Citrin graduated from Portland High School in 1931. The Totem lists his many activities: sports, French Club, Classical Forum and Cadets. His military enlistment record states he had three years of college to his credit, but it is unknown where. His yearbook entry says that he wished to attend the University of Maine.
Citrin passed the Maine State Bar Exam and was admitted to the Maine Bar. A business card announced the opening of his office for the general practice of law at 411 Fidelity Building in Portland.
On November 15, 1940, Citrin married Marjorie Ethel McLean. Shortly thereafter, he enlisted in the Army as a warrant officer and was stationed at Fort Williams in Cape Elizabeth.
In mid-January he became ill with spinal meningitis. He was given one dose of sulfa, a new treatment. He responded to the drug, but then relapsed and died on January 23, 1941 at Fort Williams Hospital. He is buried with his parents and other family members at Mt. Sinai Cemetery in Portland.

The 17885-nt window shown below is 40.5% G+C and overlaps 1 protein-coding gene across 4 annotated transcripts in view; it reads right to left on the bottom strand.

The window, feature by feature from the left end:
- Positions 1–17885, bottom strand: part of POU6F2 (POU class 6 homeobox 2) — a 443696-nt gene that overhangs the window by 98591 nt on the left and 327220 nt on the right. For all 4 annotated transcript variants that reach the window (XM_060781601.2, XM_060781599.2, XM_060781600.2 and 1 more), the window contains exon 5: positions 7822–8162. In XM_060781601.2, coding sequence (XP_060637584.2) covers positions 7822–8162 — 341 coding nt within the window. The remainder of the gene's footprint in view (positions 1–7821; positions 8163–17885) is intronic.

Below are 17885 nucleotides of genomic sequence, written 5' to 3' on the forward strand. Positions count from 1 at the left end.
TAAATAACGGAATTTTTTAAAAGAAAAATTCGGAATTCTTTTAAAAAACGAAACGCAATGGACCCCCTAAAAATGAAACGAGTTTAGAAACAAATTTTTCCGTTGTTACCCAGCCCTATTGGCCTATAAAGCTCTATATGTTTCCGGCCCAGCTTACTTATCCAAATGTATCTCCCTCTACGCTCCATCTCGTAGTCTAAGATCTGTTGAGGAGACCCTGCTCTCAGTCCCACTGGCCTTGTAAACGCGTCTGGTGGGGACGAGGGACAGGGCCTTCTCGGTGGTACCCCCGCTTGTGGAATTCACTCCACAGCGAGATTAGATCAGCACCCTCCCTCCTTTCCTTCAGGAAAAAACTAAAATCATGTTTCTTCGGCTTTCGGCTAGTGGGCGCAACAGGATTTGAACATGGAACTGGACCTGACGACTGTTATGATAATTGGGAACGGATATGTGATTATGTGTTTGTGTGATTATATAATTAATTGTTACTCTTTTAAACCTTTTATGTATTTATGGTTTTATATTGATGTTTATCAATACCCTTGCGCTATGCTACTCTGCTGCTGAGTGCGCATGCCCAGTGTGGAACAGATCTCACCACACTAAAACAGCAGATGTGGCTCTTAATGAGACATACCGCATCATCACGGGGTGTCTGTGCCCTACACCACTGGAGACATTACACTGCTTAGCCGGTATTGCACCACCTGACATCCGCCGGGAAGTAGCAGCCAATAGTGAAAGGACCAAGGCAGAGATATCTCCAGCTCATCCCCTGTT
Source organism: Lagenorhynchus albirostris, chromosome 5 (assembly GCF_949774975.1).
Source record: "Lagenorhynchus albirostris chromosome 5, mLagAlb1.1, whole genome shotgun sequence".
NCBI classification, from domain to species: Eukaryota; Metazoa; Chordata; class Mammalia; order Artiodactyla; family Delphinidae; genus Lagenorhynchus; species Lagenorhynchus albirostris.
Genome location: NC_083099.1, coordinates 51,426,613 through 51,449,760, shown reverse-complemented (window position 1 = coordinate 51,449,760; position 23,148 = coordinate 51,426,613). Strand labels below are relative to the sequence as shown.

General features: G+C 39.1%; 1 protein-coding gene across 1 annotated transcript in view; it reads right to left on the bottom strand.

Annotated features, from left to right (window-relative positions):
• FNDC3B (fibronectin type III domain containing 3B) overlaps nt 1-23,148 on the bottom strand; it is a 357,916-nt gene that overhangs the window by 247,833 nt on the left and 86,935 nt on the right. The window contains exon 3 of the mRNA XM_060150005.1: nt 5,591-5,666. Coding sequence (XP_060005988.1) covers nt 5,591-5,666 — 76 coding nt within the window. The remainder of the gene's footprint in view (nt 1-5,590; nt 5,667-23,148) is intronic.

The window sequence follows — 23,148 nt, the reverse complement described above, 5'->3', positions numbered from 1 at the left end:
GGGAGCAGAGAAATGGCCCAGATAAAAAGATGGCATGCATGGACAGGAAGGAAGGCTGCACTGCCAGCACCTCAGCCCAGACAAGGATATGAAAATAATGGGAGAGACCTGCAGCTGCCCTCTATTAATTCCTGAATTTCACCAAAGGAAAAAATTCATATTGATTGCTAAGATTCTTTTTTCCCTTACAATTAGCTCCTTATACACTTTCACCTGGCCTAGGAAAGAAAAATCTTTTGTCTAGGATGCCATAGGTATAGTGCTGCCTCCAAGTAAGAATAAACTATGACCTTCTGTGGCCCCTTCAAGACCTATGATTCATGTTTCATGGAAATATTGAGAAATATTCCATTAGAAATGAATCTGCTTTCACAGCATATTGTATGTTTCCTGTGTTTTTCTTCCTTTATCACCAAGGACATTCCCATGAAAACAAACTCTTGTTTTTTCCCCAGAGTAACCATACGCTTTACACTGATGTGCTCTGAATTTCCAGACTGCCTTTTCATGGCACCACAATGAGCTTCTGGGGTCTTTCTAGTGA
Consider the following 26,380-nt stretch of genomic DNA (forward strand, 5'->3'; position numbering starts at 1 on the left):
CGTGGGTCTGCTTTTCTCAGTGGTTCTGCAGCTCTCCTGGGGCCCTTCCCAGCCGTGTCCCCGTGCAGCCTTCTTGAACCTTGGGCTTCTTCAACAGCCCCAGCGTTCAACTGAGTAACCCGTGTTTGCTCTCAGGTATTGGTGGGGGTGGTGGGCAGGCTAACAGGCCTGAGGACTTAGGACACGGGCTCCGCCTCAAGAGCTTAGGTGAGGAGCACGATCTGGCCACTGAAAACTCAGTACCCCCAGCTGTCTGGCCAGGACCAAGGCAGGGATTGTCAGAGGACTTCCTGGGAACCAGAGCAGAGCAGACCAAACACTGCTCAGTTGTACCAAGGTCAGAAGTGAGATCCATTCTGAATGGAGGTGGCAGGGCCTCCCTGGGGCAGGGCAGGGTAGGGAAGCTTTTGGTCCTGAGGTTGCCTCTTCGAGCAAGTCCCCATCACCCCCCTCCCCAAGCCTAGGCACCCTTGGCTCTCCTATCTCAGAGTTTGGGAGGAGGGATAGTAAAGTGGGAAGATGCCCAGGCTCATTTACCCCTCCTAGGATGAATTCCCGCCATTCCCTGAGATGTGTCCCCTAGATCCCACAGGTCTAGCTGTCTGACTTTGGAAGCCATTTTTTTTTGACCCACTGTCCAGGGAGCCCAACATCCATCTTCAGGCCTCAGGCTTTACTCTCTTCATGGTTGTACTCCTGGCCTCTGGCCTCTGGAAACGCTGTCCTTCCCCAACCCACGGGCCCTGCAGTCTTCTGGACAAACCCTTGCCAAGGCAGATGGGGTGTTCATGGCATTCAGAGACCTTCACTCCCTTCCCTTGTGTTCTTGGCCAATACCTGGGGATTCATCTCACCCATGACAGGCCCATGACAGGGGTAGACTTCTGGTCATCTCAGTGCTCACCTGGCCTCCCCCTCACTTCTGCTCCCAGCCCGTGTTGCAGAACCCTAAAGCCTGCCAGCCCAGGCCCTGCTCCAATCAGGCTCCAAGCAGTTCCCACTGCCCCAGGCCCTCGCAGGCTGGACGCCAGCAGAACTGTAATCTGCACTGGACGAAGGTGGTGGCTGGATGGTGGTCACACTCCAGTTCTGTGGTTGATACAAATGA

Meyer Davis, Jr.
Item Contributed by
Raymond H. Fogler Library
Meyer Davis was from a performing, artistic family that lived in Maine and traveled the world. Meyer Davis, Sr., his father and a famous society band leader, had a home with his family for many years in Sorrento, where he was in great demand among the many famous Maine coast summer residents.
Hilda Emery Davis, Meyer's wife, was born in Bar Harbor and converted to Judaism when she married Meyer. A composer and musician, she wrote an autobiography, "In Time with the Music" that details their family and professional lives.
Item Contributed by
Raymond H. Fogler Library